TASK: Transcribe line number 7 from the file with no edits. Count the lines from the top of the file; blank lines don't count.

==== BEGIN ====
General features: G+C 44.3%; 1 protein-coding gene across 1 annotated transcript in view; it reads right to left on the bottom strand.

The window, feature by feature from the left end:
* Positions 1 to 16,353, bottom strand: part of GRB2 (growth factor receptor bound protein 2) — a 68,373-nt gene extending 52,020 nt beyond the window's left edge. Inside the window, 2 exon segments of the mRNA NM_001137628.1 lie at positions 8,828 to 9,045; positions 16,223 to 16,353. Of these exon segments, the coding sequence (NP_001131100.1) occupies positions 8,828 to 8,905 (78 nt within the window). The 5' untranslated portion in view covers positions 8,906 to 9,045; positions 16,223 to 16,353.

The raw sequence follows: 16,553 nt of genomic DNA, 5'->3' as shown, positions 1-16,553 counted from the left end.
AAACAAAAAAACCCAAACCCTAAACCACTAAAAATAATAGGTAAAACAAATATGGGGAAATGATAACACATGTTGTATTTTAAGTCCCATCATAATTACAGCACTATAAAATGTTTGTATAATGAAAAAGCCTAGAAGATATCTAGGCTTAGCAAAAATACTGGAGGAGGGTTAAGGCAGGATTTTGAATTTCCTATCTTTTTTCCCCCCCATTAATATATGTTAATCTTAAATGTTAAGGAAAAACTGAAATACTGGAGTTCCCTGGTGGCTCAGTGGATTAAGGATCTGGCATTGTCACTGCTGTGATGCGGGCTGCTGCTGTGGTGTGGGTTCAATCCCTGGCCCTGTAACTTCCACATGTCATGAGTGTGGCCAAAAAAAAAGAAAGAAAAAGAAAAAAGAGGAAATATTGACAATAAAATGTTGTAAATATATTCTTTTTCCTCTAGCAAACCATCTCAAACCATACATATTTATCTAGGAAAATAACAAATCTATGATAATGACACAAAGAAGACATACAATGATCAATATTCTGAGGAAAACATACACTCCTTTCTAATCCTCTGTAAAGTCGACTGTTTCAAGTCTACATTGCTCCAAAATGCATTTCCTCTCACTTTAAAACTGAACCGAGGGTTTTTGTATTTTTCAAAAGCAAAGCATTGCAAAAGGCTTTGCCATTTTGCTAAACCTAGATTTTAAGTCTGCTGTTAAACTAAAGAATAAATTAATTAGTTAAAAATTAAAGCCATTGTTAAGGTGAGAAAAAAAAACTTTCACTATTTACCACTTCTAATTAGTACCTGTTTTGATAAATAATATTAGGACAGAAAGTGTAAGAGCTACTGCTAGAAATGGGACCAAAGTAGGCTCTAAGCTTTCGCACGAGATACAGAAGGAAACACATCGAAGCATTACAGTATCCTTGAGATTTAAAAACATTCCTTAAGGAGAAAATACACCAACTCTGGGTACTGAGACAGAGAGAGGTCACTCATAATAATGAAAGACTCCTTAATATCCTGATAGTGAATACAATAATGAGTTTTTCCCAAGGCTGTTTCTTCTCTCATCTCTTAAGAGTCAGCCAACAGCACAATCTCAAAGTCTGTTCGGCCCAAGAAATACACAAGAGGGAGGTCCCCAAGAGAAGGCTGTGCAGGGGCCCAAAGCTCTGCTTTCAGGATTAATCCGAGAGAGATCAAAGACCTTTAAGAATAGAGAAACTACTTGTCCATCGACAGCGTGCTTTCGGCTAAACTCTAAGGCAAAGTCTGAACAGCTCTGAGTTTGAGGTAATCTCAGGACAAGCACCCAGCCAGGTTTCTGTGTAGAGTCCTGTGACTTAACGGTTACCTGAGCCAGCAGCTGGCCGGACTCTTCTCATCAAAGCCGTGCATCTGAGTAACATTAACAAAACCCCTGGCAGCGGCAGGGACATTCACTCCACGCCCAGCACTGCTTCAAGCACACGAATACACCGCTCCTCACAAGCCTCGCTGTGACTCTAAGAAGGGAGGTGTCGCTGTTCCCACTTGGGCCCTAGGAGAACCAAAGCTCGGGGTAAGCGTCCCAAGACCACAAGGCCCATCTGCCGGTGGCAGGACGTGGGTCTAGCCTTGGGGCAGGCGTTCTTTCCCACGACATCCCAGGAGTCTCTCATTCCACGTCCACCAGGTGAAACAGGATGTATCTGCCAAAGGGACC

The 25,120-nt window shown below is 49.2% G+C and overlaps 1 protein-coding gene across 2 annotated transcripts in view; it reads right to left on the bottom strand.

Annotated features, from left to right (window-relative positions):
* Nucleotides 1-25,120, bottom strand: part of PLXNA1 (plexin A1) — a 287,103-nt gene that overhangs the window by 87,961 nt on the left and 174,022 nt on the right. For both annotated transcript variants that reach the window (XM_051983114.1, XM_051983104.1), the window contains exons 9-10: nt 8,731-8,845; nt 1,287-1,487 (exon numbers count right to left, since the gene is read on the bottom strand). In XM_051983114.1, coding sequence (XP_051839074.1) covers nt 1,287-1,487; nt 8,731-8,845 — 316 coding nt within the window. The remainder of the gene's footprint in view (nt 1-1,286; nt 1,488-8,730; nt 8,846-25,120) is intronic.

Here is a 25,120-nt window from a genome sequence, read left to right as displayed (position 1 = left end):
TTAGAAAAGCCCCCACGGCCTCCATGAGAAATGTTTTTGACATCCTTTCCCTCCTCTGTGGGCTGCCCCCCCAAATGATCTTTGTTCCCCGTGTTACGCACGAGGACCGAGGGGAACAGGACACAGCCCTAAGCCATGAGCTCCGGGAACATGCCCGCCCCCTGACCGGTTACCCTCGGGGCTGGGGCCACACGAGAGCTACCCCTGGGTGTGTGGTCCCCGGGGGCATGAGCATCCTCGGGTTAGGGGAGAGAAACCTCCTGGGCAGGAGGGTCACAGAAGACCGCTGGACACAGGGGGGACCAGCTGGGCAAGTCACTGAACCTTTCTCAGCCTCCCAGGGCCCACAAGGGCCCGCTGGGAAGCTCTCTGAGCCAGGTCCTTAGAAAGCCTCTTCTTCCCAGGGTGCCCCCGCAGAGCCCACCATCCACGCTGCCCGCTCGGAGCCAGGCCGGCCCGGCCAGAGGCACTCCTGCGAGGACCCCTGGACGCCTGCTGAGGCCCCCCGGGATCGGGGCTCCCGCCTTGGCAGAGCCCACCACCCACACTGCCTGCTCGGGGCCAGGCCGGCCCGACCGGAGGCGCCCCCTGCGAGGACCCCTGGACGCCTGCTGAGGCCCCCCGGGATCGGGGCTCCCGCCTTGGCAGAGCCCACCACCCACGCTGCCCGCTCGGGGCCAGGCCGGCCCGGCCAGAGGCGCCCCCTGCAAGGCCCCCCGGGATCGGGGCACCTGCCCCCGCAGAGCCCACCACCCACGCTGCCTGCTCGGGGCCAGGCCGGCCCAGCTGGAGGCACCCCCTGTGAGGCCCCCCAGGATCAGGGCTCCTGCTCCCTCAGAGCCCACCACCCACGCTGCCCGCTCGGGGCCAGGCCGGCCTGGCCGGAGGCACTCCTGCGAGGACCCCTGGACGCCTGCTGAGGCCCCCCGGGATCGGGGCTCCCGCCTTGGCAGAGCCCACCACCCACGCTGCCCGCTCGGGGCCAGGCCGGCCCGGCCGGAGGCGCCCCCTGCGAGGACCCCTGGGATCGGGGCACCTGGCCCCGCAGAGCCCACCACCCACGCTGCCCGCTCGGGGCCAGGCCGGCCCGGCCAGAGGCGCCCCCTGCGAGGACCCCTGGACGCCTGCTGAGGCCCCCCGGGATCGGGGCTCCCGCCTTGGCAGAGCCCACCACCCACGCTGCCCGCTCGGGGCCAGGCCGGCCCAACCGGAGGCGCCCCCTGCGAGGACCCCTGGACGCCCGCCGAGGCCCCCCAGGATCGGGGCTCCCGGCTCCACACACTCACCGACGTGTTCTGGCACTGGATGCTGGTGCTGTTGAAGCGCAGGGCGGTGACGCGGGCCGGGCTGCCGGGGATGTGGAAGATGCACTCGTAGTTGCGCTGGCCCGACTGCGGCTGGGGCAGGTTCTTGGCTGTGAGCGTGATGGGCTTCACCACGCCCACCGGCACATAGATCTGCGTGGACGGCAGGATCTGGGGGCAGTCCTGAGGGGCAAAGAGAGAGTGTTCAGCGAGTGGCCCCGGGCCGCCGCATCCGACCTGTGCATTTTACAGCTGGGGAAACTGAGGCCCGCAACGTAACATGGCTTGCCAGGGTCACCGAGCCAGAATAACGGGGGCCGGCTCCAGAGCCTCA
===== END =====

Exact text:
Annotated features, from left to right (window-relative positions):